Thank You Hank for Wallet Hub statistics by the compiled information by an independent committee and make it available for public knowledge here on Wehoville as well as Let the people and the West Hollywood City Council aware of these statistics and the grim reality in 2020 of how it has failed in affordability throughout the years to get this Dubious Distinction! Do You see this City Council? The atrocious disappointing outcome Weho. We as a city is second to last when it comes to Most Expensive and Most Unaffordable to live and rent and remain here! Thank You Wallet… Read more »

Ham Shipey
Ham Shipey
1 month ago

why should WH be affordable? home prices and rents are based on the free market.

Is NYC, BH or Bel Air affordable? plenty of places throughout LA for people to find a place they can afford.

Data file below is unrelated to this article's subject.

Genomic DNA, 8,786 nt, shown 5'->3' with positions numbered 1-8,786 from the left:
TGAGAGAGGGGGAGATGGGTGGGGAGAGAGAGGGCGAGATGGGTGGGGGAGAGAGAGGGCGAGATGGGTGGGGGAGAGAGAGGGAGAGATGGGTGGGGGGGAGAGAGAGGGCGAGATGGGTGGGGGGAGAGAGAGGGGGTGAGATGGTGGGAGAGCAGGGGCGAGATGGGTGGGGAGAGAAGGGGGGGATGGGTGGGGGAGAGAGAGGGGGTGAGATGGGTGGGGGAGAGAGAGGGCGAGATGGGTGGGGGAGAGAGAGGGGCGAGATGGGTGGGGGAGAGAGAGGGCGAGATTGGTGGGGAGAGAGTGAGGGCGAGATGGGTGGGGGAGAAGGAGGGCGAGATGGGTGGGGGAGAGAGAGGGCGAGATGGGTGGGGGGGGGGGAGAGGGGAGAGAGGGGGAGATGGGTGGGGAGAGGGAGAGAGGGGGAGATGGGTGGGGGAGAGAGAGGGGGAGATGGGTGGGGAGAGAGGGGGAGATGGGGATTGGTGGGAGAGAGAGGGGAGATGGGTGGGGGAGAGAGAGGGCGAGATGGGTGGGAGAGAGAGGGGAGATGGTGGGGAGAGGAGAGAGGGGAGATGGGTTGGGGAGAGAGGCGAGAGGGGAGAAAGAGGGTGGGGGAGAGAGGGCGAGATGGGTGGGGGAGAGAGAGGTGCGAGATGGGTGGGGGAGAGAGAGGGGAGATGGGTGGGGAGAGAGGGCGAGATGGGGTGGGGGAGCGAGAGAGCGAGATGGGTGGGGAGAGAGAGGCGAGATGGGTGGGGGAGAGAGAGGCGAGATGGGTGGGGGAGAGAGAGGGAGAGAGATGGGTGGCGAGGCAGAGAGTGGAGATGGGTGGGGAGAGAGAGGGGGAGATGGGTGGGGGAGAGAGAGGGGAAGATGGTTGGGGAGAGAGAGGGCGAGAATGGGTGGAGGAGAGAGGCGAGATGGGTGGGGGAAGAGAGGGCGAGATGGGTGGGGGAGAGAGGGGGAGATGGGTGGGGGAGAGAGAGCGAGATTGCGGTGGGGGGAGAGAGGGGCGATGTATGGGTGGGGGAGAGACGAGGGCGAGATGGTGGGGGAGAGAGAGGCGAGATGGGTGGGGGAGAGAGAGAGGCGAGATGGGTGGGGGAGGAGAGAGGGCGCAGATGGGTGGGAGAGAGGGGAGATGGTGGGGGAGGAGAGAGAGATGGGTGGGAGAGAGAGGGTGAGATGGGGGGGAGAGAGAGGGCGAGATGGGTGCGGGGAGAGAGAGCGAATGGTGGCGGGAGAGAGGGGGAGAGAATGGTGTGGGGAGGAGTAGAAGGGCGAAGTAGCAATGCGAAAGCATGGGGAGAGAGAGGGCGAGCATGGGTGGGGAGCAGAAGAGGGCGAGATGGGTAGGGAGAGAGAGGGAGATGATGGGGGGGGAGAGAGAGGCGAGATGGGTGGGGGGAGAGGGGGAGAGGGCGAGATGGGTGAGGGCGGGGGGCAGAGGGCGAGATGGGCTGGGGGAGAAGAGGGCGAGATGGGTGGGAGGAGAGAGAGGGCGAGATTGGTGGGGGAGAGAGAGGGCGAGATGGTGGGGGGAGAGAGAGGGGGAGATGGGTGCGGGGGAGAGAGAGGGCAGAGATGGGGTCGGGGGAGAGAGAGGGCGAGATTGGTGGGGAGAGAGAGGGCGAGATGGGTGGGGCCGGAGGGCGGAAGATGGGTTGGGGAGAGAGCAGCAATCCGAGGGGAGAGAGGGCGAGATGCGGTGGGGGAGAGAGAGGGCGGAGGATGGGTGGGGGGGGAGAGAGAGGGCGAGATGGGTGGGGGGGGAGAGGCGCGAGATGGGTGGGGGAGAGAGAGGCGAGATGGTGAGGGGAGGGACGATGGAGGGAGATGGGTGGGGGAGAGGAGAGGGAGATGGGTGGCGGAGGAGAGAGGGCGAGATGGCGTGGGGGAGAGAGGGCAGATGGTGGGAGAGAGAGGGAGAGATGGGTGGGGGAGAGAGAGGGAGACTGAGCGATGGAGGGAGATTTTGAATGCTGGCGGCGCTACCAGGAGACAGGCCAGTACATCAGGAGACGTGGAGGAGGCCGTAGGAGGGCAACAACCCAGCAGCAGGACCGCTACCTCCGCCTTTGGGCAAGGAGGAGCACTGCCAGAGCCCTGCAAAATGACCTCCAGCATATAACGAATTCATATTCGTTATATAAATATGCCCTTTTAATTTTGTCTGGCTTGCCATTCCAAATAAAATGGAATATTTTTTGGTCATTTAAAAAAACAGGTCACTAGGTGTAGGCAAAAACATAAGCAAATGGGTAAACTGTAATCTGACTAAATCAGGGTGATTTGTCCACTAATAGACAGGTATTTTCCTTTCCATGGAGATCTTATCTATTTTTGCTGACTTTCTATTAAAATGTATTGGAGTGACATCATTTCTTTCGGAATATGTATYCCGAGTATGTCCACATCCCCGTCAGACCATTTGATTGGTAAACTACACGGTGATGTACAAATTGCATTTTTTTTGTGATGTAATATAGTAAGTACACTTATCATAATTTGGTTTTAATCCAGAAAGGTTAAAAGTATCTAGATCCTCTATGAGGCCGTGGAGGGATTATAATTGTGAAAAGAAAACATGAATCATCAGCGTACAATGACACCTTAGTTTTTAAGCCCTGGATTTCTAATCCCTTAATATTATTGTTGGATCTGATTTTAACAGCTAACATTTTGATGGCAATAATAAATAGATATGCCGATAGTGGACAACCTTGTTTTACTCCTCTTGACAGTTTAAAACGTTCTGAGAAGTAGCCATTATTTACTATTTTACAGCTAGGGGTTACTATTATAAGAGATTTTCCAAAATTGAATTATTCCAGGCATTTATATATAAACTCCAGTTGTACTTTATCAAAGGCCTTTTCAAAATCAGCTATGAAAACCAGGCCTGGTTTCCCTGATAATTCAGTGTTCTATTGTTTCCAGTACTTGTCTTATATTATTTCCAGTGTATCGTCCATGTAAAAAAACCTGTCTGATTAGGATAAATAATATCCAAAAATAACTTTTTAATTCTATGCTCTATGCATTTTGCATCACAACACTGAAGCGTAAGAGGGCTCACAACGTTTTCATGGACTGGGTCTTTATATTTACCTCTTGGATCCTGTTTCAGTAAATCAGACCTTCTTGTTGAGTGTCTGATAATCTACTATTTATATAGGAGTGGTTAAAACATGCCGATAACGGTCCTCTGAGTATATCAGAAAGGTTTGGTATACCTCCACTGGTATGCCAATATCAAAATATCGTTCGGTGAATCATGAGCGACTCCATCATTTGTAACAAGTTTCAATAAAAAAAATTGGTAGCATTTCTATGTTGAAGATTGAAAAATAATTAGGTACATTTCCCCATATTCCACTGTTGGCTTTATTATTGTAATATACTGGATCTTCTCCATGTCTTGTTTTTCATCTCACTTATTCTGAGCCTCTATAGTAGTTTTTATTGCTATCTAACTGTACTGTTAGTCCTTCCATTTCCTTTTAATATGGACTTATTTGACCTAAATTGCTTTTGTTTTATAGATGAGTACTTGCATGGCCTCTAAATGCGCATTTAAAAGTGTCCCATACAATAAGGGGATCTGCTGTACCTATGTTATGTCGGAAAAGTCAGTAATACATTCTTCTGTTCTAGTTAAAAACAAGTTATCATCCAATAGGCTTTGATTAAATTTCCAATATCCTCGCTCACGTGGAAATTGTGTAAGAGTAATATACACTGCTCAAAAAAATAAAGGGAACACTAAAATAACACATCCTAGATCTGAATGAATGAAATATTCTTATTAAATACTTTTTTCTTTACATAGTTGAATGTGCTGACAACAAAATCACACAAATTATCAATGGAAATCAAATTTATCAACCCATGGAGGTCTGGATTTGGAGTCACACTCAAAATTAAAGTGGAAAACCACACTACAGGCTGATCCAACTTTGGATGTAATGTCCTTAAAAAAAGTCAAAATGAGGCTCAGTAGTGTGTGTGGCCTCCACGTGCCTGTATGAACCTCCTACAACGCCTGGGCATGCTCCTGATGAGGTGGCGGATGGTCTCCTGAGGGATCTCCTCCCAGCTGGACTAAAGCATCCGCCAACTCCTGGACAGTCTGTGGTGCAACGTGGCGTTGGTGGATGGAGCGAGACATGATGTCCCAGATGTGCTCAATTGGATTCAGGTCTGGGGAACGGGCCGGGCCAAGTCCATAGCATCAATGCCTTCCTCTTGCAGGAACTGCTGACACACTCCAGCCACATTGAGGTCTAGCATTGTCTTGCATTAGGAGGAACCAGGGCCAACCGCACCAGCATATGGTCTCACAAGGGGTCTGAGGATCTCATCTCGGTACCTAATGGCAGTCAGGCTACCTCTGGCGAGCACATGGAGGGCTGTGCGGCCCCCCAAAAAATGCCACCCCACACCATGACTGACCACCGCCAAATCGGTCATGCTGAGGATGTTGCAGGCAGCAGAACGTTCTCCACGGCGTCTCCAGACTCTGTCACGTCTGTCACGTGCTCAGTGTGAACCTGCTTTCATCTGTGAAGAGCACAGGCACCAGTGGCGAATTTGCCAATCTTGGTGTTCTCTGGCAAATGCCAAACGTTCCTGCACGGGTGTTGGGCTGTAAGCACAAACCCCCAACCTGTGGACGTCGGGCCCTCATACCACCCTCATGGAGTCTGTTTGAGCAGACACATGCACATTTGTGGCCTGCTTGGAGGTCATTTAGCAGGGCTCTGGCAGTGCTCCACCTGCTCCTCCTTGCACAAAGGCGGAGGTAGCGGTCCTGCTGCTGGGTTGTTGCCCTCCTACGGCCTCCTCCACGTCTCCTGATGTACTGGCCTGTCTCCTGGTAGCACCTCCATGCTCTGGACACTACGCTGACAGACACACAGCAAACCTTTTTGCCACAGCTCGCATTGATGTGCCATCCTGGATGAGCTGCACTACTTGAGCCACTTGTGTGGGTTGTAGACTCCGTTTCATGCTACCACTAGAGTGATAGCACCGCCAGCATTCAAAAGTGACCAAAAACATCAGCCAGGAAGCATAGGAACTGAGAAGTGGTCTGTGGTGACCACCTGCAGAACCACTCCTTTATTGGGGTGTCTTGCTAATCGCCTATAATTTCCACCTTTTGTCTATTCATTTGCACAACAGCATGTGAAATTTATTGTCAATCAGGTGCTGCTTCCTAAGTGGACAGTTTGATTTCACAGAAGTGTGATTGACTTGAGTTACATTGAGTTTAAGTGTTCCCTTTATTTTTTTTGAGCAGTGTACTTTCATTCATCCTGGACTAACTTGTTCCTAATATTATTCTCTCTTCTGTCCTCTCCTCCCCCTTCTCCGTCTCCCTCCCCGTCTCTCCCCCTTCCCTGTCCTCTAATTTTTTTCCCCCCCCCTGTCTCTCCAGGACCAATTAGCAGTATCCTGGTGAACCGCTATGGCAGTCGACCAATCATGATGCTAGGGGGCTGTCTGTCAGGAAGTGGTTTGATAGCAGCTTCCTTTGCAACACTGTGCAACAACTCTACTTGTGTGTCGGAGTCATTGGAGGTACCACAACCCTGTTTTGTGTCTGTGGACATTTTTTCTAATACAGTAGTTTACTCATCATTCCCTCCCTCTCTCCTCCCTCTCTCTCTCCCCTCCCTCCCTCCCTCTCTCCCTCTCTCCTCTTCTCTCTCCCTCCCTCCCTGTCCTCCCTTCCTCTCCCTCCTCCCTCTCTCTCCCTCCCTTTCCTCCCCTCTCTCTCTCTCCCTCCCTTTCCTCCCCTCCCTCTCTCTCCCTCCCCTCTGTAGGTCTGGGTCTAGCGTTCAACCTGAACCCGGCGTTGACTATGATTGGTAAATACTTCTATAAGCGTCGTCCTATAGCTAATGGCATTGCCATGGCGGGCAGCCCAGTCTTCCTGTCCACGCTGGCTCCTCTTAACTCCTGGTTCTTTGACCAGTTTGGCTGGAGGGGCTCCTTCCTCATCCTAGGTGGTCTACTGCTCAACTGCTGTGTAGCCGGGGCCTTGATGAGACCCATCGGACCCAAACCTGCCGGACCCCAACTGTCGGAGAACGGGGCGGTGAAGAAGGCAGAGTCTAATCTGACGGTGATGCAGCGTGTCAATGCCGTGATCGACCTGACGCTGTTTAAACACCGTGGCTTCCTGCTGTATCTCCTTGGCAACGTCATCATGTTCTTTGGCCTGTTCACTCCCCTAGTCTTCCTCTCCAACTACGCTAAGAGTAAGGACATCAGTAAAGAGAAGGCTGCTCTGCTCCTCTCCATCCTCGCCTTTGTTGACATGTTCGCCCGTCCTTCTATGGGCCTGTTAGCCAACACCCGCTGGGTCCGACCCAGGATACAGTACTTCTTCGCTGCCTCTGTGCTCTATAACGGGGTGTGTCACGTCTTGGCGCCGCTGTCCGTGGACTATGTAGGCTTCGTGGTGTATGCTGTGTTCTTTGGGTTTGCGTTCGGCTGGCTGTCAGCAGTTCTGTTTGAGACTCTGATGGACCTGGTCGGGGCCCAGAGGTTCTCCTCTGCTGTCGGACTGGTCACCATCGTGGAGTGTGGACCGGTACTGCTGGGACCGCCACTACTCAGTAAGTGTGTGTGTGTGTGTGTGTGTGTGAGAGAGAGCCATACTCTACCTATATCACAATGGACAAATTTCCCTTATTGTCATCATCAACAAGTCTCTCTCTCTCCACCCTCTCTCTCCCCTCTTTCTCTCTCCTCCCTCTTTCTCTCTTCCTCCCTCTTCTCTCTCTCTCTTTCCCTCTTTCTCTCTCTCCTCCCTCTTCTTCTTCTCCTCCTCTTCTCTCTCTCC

James Francis
James Francis
1 month ago
Reply to  Ham Shipey

But we shouldn’t get a choice to remain or get priced out and then move East Ham Shipey. Many places people don’t want to live or move to. The rate of inflation is 5 times higher than the free market. It says greed and money on top of free market. Is this coming from someone who has no worries of being displaced?

JF1
JF1
1 month ago
Reply to  Ham Shipey

I’d like to live in Malibu…on the beach…can anybody offer me some help..your $$ would be greatly appreciated. I’ve been looking for an affordable beach front property to call home for some time now. I really don’t want to work any harder or wait any longer. Thanks in advance for your help.

James Francis
James Francis
1 month ago

As West Hollywood gets this penultimate distinction as Least Affordable City in America’s Smallest Cities, might I also state for the record many residents even before COVID who were or still are rent burdened and living pay check if not by virtue of unemployment insurance and spend 50%-70% + of their to pay check in order to live in a rent control dwelling. Look at those who now are out of work, lost their job due to budget cuts, and can never make up back rents owed or those who are elderly, Middle aged or younger disabled, or dual incomes… Read more »